It’s not that Dad and I did not challenge and stimulate him. I think we did all we could and all we can now. He is involved in many activities and regularly gets out in the community with us to stores, the library and other places. But school ends up showing a parent a different side of their child. They show the parent what the child is capable of in a group setting. They show the parent that the child likes challenges or needs more of them if they are struggling. Finally, a good teacher works with the parent as part of the team. As I always say, “Team Michael” is composed of his teachers, his therapists at school, his therapist and doctors on the home front, and us, his parents and the rest of the family. If we all collaborate and work to help him grow stronger and more confident, we are doing our job. If we don’t communicate as effectively, his coping ability will suffer.

I have seen a huge maturity and change in Michael over the last year, particularly in how he is managing his anxiety, aggression and stress. I know that the tools he has learned from school, the various therapists he has worked with at school and at home, as well as medication and maturity have made a huge difference. This makes me see how the whole has to be in the parts in order to have results that will make everyone come out the winner.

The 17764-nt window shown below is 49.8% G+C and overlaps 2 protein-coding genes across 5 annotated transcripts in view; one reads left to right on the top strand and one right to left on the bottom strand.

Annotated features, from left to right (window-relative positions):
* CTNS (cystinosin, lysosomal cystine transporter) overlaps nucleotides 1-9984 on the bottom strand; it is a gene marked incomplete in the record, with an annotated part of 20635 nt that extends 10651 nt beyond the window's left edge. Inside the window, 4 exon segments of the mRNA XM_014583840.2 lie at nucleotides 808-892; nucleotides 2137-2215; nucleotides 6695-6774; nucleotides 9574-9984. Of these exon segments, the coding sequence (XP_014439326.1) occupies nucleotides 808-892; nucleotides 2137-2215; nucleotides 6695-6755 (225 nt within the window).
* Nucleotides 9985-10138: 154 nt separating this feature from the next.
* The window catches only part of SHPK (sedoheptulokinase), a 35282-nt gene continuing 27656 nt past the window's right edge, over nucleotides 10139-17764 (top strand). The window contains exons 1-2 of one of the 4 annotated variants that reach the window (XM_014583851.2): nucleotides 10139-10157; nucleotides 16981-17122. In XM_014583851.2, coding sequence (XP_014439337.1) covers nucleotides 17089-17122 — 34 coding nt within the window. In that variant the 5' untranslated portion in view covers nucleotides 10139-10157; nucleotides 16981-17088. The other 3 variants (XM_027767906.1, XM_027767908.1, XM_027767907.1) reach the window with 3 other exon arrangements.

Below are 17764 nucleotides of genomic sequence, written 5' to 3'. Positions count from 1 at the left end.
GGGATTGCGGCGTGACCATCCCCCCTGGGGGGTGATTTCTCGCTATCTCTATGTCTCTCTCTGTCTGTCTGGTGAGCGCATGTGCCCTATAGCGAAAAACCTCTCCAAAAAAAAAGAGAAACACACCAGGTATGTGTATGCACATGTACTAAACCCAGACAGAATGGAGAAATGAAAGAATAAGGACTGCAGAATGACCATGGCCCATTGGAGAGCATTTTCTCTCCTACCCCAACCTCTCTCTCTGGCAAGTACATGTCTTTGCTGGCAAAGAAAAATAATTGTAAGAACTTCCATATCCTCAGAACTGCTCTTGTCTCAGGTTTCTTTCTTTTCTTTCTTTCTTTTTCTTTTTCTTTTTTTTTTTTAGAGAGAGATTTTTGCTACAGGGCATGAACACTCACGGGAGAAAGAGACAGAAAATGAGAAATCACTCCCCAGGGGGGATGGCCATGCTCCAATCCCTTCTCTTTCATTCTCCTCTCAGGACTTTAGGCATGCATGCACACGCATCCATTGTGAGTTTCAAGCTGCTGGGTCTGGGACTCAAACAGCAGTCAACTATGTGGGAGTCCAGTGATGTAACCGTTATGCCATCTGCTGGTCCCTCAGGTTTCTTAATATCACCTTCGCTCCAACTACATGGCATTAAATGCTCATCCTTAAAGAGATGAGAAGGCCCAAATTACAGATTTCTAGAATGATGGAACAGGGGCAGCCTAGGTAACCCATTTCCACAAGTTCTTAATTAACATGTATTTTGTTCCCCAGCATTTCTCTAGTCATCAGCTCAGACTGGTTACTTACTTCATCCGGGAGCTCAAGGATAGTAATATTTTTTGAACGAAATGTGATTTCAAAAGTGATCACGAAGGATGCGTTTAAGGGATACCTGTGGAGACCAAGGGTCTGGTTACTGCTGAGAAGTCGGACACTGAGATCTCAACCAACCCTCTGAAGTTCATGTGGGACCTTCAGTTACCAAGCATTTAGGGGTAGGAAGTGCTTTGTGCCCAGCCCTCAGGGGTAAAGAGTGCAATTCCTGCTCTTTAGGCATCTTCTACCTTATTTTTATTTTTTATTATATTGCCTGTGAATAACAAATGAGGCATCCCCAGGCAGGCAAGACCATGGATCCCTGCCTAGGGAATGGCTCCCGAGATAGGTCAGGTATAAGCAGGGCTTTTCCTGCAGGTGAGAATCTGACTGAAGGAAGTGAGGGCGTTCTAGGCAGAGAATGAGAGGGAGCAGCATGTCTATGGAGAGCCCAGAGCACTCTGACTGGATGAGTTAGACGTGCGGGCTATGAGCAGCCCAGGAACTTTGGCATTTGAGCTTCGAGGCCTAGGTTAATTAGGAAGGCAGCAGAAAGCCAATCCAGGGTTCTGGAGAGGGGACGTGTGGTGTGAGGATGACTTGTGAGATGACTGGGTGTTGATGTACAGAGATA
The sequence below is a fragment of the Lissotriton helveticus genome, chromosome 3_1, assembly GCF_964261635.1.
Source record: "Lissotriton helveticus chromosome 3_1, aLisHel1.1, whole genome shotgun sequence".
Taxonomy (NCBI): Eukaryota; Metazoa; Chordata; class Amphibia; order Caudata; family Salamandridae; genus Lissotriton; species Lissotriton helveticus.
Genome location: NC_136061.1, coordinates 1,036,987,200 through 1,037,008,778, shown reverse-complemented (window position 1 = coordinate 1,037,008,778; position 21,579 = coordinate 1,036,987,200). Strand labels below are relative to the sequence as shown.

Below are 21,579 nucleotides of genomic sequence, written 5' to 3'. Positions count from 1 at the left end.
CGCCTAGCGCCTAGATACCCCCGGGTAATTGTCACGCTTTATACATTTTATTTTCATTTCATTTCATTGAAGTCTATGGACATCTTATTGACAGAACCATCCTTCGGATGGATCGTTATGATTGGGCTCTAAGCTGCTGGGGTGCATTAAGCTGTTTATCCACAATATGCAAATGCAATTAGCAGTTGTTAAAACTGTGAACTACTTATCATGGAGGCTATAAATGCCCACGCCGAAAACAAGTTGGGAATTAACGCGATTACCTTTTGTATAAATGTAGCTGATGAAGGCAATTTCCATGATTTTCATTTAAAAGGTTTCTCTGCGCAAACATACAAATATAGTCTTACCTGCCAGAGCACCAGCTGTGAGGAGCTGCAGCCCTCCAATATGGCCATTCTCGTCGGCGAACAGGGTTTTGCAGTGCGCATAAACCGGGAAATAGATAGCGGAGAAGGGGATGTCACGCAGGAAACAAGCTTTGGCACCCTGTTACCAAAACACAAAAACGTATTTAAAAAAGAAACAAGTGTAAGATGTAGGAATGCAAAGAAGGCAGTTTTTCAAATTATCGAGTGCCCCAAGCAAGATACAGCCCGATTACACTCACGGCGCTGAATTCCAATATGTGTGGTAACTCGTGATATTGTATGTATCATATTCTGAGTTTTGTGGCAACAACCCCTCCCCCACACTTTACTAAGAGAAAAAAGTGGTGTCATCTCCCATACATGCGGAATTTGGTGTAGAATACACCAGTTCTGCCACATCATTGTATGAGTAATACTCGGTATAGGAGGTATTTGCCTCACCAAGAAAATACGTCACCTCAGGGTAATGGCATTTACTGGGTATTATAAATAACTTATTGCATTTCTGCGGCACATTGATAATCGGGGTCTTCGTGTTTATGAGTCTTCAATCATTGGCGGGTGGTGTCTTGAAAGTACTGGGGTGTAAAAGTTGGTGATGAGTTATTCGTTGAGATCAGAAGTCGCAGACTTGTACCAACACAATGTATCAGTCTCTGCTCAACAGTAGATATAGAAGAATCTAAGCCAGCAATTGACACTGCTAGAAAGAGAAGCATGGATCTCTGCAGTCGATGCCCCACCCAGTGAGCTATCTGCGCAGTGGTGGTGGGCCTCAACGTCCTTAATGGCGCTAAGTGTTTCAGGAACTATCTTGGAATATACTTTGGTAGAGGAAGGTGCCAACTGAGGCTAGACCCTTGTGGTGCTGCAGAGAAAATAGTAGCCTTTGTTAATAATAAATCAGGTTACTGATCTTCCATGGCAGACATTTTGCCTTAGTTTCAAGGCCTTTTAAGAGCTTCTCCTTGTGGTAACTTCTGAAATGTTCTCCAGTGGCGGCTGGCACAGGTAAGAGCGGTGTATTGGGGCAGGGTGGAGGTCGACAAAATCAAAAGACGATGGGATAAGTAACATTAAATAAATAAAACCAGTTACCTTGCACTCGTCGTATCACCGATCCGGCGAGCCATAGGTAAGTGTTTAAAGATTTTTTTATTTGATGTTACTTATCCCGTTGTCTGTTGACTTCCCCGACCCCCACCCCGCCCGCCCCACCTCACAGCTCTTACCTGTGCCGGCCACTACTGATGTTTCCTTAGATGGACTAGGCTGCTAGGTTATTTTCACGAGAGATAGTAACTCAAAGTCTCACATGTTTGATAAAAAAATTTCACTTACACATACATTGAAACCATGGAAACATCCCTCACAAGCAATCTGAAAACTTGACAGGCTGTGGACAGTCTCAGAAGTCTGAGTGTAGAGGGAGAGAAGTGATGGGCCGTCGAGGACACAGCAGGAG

Exceptional Parents, does your child have the right team for them and their needs? Are their teachers on the same team as you and are you on the same team as them? This is of utmost importance if the child is to succeed. Have a plan of action in place with your child’s team  and make sure that you all want what’s best for your child- to be happy, healthy and safe living up to their full potential. Until next time.

I am a writer, speaker and parent coach. I blog about how my exceptional son with Autism, ADHD, OCD  and Type 1 Diabetes is raising me to a better human being and exceptional mom. My mission is to empower other exceptional parents to trust in their parenting instinct while letting their exceptional child open their eyes to all that is possible! For more information on my coaching services and to download a copy of my FREE EBOOK “5 WAYS TO HANDLE EXCEPTIONAL FAMILY ANXIETY” see my website, http://www.creatingexceptionalparenting.com

How To Use Rewards To Bring Out The Best In Your Exceptional Child